Yuriy Rudyuk specialises in international trade law with a particular focus on anti-dumping, anti-subsidy and safeguard investigations, involving exporters from Belarus, Russia, Ukraine and Kazakhstan. 

Over more than a decade, Yuriy has represented key Ukrainian exporters in all major EU anti-dumping proceedings concerning a wide variety of products, including steel, seamless and welded tubes, ammonium nitrate, urea, ironing boards and ferro-alloys.   He also regularly represents CIS exporters in trade defence proceedings initiated by other jurisdictions such as Brazil, India, Pakistan, Taiwan and Turkey.


Ukrainian, English, Russian


  • Chambers Global – International Trade/WTO (Foreign expert for Ukraine)
  • International Who’s Who of Trade and Customs Lawyers
  • Best Lawyers – Trade Law


  • University of Amsterdam, LL.M. in International Trade Law, 2000
  • University of Lviv Law School, Ukraine, Master of Laws, 1999


Contributor to Van Bael & Bellis, EU Anti-Dumping and Other Trade Defence Instruments (fifth edition, Kluwer, 2011), the standard work of reference in the field of EU trade law.

Bar Admissions


Notable assignments

  • Representing MnChemical LLC, the sole producer of manganese oxides in Georgia, in the EU anti-dumping proceeding against imports of manganese oxide and obtaining a termination of the proceeding without imposition of anti-dumping measures.

  • Representing Metinvest, Ukraine’s largest steel group and one of the largest steel producers in the world, in the anti-dumping proceeding concerning imports of Hot-Rolled Coils initiated by Turkey and obtaining a termination of the proceeding without the imposition of anti-dumping measures.

Publications and insights

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    • 02/12/2022
    • News

    VBB again dominates the WWL’s rankings for Trade & Customs in EMEA

    Who's Who Legal's Legal Market Analysis for Trade & Customs 2022 was released earlier this week and VBB is rated highly, featuring the most listed lawyers for EMEA. You can view the full analysis here.

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    • 25/03/2022
    • News

    Protection of Business Assets in Russia and Ukraine under International Investment Law

    Russia’s military action in Ukraine together with its announcement of retaliatory measures in response to international sanctions are likely to have significant implications for foreign investors with investments in Russia and/or Ukraine. Following the critical response of the international community to Russia’s invasion and the widespread imposition of sanctions, Russia has already drawn up a list of unfriendly countries which could be targeted. As more multinationals suspend their operations in Russia, Russia has also announced various measures intended to stem the outflow of foreign capital including the possibility that the assets of any such foreign investors seeking to exit operations in Russia could be nationalised without compensation. Russia still remains bound by the international treaties which it has signed and ratified. This Client Alert considers the protections and remedies which might be available to foreign investors affected by Russian measures under International Investment Law. After considering the measures which could potentially give rise to investment treaty claims (Section A), this Client Alert provides an overview of the treaty protections available to foreign investors as well as a summary of how those protections can be accessed (Section B). It concludes with some immediate practical guidance for foreign investors who are affected by Russia’s measures (Section C).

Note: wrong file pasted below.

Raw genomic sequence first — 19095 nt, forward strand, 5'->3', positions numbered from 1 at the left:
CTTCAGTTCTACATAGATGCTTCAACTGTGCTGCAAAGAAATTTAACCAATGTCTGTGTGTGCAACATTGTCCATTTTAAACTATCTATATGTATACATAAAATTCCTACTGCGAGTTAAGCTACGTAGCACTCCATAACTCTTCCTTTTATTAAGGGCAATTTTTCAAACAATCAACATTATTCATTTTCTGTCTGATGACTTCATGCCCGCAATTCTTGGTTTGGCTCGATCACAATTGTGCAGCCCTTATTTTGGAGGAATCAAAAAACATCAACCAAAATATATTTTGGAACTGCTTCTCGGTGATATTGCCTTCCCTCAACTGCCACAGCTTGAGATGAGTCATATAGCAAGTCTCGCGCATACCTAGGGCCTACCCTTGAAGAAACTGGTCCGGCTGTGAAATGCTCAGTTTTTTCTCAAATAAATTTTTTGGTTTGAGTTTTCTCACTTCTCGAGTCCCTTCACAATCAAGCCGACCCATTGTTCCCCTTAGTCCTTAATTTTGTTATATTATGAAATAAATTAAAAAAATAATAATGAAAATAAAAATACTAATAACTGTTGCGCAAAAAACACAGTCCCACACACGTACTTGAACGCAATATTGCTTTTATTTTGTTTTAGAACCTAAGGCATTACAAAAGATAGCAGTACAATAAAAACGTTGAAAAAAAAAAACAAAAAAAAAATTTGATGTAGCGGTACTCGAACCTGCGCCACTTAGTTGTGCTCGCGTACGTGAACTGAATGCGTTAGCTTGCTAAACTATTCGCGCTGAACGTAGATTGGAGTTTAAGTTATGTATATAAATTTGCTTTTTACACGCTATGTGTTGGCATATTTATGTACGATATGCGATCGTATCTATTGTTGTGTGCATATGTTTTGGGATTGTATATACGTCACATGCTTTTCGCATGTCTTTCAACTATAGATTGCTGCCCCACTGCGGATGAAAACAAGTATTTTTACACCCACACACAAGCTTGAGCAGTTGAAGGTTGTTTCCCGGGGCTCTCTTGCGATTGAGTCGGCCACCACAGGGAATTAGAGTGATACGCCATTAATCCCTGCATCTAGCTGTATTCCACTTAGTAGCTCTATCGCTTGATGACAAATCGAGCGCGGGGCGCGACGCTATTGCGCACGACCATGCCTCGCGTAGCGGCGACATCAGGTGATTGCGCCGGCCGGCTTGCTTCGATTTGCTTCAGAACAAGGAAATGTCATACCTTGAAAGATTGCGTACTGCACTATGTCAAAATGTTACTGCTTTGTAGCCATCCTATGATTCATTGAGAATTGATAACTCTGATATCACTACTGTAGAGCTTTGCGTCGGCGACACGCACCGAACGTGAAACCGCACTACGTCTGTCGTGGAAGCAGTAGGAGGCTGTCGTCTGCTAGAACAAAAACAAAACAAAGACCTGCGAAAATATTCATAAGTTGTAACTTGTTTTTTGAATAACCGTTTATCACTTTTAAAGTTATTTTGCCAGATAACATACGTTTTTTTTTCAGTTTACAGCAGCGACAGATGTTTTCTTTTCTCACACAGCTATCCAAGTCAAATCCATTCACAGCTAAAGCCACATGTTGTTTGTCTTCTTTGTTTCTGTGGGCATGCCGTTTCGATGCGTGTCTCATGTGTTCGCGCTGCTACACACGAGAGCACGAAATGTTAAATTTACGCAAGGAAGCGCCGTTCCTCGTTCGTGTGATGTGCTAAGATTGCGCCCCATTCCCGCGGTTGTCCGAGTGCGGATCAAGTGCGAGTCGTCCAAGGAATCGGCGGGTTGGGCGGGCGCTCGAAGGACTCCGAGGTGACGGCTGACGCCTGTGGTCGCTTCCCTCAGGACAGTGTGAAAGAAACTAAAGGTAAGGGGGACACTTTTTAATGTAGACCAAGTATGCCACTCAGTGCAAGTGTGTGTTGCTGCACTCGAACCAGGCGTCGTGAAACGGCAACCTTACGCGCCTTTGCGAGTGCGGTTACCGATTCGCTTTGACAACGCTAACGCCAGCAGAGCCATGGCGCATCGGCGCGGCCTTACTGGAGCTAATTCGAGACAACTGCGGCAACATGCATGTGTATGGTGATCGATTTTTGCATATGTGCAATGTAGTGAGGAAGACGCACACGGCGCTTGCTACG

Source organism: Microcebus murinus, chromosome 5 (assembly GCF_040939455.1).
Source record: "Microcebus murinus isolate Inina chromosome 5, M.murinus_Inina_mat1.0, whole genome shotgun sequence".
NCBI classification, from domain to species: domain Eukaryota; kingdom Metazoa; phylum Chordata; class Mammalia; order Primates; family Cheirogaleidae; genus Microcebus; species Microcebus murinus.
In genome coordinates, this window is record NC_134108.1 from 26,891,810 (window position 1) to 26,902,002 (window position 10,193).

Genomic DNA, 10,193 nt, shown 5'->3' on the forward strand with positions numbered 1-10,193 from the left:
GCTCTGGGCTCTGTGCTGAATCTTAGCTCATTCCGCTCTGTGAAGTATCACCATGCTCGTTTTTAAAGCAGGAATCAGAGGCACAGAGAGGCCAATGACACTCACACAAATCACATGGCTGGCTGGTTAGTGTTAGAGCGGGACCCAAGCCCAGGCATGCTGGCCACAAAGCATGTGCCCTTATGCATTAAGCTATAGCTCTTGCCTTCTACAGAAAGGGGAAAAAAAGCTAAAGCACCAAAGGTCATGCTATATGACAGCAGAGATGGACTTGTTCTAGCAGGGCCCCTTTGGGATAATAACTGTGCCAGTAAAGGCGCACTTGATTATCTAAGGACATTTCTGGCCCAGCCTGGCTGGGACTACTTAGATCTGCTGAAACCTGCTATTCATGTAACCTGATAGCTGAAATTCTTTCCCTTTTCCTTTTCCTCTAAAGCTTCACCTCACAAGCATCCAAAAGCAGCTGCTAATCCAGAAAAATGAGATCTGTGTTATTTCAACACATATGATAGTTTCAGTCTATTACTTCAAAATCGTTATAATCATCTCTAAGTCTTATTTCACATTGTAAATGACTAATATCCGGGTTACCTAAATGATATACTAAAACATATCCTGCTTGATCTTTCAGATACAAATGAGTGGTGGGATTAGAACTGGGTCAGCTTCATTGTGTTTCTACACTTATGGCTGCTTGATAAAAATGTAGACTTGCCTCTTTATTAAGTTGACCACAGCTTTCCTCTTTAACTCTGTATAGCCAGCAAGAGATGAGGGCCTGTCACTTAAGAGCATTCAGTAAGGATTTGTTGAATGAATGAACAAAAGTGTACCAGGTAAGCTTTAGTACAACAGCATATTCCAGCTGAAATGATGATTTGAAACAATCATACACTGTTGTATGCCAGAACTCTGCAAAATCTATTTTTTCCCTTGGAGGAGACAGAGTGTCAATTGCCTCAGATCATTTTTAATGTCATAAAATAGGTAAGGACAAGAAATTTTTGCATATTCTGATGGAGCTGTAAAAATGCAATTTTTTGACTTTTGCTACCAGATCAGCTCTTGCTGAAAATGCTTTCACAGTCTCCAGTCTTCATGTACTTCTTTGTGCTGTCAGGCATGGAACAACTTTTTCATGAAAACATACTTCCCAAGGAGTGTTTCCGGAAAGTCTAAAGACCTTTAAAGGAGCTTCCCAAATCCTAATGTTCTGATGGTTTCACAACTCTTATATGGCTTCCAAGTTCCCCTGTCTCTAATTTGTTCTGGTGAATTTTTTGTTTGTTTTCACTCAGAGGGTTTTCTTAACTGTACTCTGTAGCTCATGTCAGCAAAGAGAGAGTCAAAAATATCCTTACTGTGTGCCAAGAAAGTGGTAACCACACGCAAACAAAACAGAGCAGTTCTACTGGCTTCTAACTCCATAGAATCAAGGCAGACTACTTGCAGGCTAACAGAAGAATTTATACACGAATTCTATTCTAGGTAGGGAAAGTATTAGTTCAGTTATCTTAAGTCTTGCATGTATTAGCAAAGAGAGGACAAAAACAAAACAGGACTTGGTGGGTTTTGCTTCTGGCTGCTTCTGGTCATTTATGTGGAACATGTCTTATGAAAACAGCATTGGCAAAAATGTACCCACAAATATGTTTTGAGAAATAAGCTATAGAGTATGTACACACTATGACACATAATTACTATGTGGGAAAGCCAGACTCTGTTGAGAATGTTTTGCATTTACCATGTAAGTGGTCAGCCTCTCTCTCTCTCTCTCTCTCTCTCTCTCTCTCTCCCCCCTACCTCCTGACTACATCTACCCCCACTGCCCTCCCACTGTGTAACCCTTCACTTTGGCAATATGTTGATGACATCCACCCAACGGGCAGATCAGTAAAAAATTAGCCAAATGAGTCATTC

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    • 10/11/2021
    • Articles

    BITs and FITs: Investment treaty claims arising out of Ukraine’s recent amendments to its FIT scheme

    On 28 October 2021, the International Centre for Settlement of Investment Disputes (ICSID) registered a new request for arbitration proceedings brought against Ukraine by SREW NV (SREW). SREW, which owns the 110-megawatt Dnepro-Bugsky wind power station in southern Ukraine, is claiming that Ukraine’s reforms to its tariff regime are in breach of the BLEU (Belgium-Luxembourg Economic Union) - Ukraine bilateral investment treaty (BIT). This follows the claim earlier in the year by Modus Energy International (Modus Energy), a Lithuanian investor in three solar power plants in Ukraine, which filed SCC arbitration proceedings against Ukraine under the Energy Charter Treaty (ECT). Modus Energy is claiming, by way of its Dutch subsidiary, that Ukraine has breached the ECT through the adoption of Law No. 810-IX, a legislative reform which reduced guaranteed feed-in tariffs (FITs). It is reported that Modus Energy is claiming damages of approximately EUR 11.5 million. Yet, the claims by SREW and Modus Energy may only be the first set of claims in a potential wave of investment treaty claims, under the ECT or other bilateral investment treaties, that Ukraine may face over recent amendments to its FIT regime. Elementum Energy, a UK investor, has already filed a notice of dispute under both the ECT and the UK-Ukraine BIT and it is reported that investors from Norway, South Korea and Turkey are also considering or have already filed similar trigger letters in response to Ukraine’s legislative reforms. In this Client Alert, we discuss the recent legislative reforms to Ukraine’s FIT regime which have already given rise to the disputes referred to above. We also consider the claims which Ukraine could face in the context of similar claims which other States have faced in response to the reduction in FITs.

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